Still, “range anxiety” persists. Nationwide, a lack of reliable charging has some potential buyers concerned about the ability to take long trips, pulling the plug on an EV purchase.

“It's that presence of public charging that seems to be a sticking point for a lot of people,” says Nick Nigro, founder of Atlas Public Policy, a climate research firm.

“They just don't see as many chargers out there as they see gas stations, so it’s hard for them to feel confident,” Nigro added. “But the reality is there are chargers nearly everywhere at this point and most people could be accommodated by the charging that’s even present today.”

Feds dump billions into EV chargers

But if you can’t charge an EV at home, or take a lot of road trips where you’d have to plug into a public charging station, America’s lack of widespread, functional charging infrastructure is still a concern.

The federal government is trying to change that.

Nationwide, the Biden administration is spending billions to build out a reliable charging network. Tens of millions of those dollars are coming to Connecticut.

On a sunny afternoon near the Barkhamsted Town Hall in northwest Connecticut, First Selectman Nick Lukiwsky walks through the parking lot. Gas cars idle by a nearby traffic light. Soon, this spot could be an oasis for EVs.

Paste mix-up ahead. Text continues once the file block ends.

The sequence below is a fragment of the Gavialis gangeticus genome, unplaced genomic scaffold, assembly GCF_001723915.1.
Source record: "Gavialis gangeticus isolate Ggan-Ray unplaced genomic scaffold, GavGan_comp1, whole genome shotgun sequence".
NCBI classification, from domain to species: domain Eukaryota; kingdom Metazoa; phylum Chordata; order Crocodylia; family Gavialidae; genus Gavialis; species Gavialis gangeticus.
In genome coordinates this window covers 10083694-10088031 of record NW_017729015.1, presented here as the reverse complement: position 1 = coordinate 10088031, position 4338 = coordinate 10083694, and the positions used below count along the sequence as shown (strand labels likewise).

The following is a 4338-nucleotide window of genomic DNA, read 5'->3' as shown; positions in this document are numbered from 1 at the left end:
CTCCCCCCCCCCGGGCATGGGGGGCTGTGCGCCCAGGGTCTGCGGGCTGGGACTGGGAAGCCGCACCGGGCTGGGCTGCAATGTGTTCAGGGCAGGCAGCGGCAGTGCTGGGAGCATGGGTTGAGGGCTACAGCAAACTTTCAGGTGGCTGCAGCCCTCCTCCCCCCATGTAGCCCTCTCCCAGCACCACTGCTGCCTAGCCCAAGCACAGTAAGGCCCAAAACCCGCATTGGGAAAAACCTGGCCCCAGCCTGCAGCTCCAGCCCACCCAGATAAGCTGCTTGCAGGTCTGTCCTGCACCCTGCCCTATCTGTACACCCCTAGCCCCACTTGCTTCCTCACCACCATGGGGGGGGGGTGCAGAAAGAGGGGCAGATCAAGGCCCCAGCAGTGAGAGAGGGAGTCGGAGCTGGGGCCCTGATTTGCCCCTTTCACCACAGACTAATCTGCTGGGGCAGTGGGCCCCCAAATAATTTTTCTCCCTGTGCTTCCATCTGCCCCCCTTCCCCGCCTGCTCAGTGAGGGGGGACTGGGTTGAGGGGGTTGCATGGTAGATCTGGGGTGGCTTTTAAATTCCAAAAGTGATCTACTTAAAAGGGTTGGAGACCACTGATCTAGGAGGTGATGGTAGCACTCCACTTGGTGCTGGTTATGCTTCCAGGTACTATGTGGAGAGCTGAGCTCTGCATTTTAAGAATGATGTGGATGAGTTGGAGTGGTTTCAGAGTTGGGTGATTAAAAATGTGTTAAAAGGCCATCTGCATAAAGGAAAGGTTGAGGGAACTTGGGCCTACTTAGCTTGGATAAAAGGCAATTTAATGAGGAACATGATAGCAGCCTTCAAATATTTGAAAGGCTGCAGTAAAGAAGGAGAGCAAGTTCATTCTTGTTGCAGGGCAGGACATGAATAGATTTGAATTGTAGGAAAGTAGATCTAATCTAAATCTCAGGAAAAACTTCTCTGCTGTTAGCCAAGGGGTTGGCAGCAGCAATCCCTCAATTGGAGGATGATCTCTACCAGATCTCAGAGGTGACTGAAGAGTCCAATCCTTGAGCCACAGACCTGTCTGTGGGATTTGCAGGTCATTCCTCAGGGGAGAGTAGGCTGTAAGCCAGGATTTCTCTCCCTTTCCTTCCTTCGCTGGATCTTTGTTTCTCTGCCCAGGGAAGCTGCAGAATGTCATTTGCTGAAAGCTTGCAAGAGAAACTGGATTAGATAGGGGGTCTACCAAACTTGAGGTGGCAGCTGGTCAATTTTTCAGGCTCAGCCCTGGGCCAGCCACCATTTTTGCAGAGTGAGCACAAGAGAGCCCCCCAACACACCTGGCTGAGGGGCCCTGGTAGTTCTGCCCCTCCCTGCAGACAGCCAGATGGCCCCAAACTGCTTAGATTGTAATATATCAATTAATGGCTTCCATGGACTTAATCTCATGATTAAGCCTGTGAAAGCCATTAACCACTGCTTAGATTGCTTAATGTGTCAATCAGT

“It’s modernizing,” Lukiwsky says. And it gives “an opportunity for our residents and our visitors that have electric vehicles – a place to charge.”

Barkhamsted was among several Connecticut towns recently awarded a $15 million federal grant to install EV chargers. Lukiwsky says Barkhamsted, a hot-spot for nature lovers, is a charging desert.

In California, where adoption of electric vehicles has outpaced most states, Electrify America, has opened an indoor DC Fast charging station.
Provided
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Electrify America
Millions of federal dollars coming to Connecticut to build out electric vehicle charging could be used to build stations to those in California (above), where adoption of electric vehicles has outpaced most states

“We are pretty rural,” he says, “and we have a lot of people who come through town here for fly fishing and for our parks.”

The hope is for two dual-port EV chargers to be built in this parking lot. Lukiwsky says there’s a future for EVs, but acknowledges it’s taking a while for those chargers to get built.

“Maybe it's my inexperience as a politician here in Connecticut, but I expected a follow up from the state pretty quickly,” Lukiwsky says.

In a statement, Connecticut’s Department of Energy and Environmental Protection said it hopes to start soliciting bids for this EV charger project this year. Another state project using federal money to install fast-chargers on highways likely won’t get built until 2025.

A sense of urgency

Nigro, with the climate policy research firm, says there’s a reason it takes a while.

“Modern transportation programs have a lot of steps you have to go through in order to ensure the public dollars are being spent well,” he says. “That takes time.”